Her mom, Louise Schneider, is a social worker who supports children and teenagers. Julia’s grandmother, Mary Ann Berlin, is a retired nurse who often helped with childcare, drove Julia where she needed to be, and paid for extra-curricular activities.
Bauer went to private schools thanks to scholarships, her mother’s hard work, and her grandmother’s supportive presence in their lives.
“My mother worked her butt off to make sure I had the best education possible. She made so many sacrifices to make that happen,” she said. “I come from a line of really strong women—I’m very lucky.”
She’s extremely close to them. She and her mom share an affinity for trail running, once crossing the finish line of a 16-mile race holding hands. Their home is pet friendly, with two cats and three pugs from a dog rescue group they work with.
Bauer entered Davidson as a Belk Scholar. She’d planned to major in political science or history then go to law school. But an introductory physics class offered a new challenge and sparked her interest in the field.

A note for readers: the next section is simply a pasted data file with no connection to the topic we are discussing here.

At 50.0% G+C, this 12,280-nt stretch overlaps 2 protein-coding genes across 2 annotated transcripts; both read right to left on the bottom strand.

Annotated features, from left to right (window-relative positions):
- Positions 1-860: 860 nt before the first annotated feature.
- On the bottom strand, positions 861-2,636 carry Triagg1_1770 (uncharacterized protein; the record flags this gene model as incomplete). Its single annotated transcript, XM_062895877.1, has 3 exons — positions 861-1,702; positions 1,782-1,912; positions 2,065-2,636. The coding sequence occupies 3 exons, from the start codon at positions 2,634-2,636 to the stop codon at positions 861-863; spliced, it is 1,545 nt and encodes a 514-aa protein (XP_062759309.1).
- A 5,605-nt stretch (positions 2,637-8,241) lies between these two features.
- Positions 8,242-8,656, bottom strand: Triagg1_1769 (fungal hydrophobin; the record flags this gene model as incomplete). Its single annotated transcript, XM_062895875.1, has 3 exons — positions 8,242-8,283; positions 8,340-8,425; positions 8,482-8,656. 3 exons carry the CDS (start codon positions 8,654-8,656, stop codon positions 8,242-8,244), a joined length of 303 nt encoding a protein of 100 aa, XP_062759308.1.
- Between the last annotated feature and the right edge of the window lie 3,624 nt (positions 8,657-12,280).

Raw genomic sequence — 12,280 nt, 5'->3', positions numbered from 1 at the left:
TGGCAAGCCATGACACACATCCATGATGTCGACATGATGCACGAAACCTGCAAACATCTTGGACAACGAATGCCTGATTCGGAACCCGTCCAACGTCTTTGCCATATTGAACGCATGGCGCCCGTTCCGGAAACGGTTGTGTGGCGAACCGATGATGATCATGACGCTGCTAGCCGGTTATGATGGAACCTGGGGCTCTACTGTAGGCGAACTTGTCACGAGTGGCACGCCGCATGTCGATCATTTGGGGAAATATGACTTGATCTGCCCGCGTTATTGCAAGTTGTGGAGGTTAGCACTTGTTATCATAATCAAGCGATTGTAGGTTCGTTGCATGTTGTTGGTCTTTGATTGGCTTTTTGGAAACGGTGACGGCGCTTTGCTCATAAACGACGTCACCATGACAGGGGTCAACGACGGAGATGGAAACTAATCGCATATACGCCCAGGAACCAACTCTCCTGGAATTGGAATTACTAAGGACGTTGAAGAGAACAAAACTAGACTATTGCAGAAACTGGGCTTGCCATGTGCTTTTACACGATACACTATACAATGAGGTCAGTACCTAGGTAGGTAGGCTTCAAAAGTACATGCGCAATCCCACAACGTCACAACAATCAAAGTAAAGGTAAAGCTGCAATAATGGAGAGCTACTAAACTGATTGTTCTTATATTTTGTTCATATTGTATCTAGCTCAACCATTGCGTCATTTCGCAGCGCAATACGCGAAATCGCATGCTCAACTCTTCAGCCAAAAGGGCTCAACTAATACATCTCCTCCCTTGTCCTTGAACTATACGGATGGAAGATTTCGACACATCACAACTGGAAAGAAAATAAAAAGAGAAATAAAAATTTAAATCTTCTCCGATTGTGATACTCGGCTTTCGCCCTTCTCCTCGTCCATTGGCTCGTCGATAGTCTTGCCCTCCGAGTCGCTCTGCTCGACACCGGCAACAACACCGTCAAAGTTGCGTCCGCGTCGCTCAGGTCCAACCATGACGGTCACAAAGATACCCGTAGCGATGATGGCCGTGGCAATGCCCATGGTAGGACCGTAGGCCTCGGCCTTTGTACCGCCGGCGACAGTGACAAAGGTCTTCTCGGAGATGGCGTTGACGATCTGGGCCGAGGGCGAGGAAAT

In the summer after her first year, she conducted research with Belloni as part of the college’s RISE program. RISE is an intensive summer research fellowship program for students historically underrepresented in the sciences. That includes those from minority and low-income backgrounds and those who are the first in their families to go to college. One of the program’s goals is to prepare students for future advanced research opportunities.
In fall of 2020, she took a senior-level quantum mechanics class as a sophomore. She’d always been a top student and while she understood the complicated physics, she was often frustrated by the math equations she didn’t have the background to solve.
“Dr. Belloni made a deal with me,” Bauer said. “He told me, ‘If you’re willing to do the work, I’m willing to help.’ And he did. He spent hours teaching me the material in several calculus classes and filling in the gaps of what I needed to learn to succeed in the major.”
Belloni said he reached out when he realized that she was struggling. He believes too many promising students veer away from physics because they don’t get enough support. That’s often because of the misperception that someone is born a physicist—or not. It’s something he and his colleagues work to ensure doesn’t happen at Davidson.